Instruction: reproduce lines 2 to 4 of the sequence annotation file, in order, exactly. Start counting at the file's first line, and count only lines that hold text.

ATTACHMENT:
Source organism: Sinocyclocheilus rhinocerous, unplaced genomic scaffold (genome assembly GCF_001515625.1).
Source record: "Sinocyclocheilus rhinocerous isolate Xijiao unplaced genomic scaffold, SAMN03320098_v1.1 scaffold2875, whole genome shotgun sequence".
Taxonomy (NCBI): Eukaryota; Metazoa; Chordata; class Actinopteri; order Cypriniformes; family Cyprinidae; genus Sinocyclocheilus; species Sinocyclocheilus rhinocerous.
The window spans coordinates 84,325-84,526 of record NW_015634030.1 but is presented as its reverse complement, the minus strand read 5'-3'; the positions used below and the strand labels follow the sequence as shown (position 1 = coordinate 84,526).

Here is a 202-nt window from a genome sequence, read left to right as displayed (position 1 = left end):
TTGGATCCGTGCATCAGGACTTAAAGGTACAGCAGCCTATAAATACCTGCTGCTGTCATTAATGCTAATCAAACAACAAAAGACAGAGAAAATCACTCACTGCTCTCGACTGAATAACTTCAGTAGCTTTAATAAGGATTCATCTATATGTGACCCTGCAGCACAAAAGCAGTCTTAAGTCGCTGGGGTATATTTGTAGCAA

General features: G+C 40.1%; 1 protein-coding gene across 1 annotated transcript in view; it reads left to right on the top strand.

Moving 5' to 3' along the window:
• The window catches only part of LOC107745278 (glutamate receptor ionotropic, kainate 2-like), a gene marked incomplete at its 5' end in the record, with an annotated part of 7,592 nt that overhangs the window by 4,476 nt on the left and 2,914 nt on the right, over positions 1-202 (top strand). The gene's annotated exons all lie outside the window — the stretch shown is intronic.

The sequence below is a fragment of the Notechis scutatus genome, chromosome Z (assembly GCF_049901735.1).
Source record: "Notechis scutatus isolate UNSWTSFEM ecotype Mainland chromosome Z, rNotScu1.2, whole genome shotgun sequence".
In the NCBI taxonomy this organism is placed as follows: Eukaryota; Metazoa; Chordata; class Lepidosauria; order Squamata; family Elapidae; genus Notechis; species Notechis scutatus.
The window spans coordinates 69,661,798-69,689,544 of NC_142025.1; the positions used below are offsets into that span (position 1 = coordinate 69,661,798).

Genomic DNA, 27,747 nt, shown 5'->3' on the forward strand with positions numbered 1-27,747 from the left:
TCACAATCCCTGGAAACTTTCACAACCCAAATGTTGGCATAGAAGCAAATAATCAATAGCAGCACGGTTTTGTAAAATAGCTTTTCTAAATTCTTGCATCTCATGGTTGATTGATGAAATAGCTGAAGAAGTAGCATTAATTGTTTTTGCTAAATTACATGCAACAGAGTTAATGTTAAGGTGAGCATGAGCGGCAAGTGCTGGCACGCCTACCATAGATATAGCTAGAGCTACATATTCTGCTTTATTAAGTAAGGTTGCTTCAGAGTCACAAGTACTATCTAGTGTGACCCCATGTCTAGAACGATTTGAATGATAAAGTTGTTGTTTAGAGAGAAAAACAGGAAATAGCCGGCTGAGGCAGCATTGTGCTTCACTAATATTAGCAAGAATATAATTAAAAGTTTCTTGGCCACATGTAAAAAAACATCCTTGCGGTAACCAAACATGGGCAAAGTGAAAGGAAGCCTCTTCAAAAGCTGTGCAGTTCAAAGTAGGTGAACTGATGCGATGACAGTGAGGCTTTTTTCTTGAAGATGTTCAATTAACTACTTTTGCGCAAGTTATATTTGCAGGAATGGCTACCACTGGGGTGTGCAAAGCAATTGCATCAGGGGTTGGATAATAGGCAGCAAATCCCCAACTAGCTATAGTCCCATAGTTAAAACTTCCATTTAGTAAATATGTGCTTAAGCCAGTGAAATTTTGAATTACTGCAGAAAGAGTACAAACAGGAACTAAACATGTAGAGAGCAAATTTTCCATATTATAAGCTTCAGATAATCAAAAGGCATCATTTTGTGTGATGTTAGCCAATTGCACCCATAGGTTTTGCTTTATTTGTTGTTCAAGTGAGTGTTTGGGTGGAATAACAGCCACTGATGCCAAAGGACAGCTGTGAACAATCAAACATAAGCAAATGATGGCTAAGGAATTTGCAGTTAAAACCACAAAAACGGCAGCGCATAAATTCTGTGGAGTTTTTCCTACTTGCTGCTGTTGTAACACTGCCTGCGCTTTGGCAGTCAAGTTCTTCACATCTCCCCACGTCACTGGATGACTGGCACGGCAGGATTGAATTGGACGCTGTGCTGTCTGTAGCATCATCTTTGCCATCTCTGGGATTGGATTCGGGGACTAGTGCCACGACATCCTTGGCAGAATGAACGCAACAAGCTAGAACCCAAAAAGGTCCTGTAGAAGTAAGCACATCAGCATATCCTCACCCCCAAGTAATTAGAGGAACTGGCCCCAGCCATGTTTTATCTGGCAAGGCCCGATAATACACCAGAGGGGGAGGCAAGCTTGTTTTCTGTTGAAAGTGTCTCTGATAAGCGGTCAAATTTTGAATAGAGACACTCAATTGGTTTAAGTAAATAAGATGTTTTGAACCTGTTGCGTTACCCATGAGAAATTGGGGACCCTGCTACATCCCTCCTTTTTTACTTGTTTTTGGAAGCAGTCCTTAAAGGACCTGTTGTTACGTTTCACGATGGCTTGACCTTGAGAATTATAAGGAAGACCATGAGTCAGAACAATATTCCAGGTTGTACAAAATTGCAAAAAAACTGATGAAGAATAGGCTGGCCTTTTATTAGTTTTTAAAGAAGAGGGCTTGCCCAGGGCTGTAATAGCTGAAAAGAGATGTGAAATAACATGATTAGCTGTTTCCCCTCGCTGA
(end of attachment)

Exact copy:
Source record: "Sinocyclocheilus rhinocerous isolate Xijiao unplaced genomic scaffold, SAMN03320098_v1.1 scaffold2875, whole genome shotgun sequence".
Taxonomy (NCBI): Eukaryota; Metazoa; Chordata; class Actinopteri; order Cypriniformes; family Cyprinidae; genus Sinocyclocheilus; species Sinocyclocheilus rhinocerous.
The window spans coordinates 84,325-84,526 of record NW_015634030.1 but is presented as its reverse complement, the minus strand read 5'-3'; the positions used below and the strand labels follow the sequence as shown (position 1 = coordinate 84,526).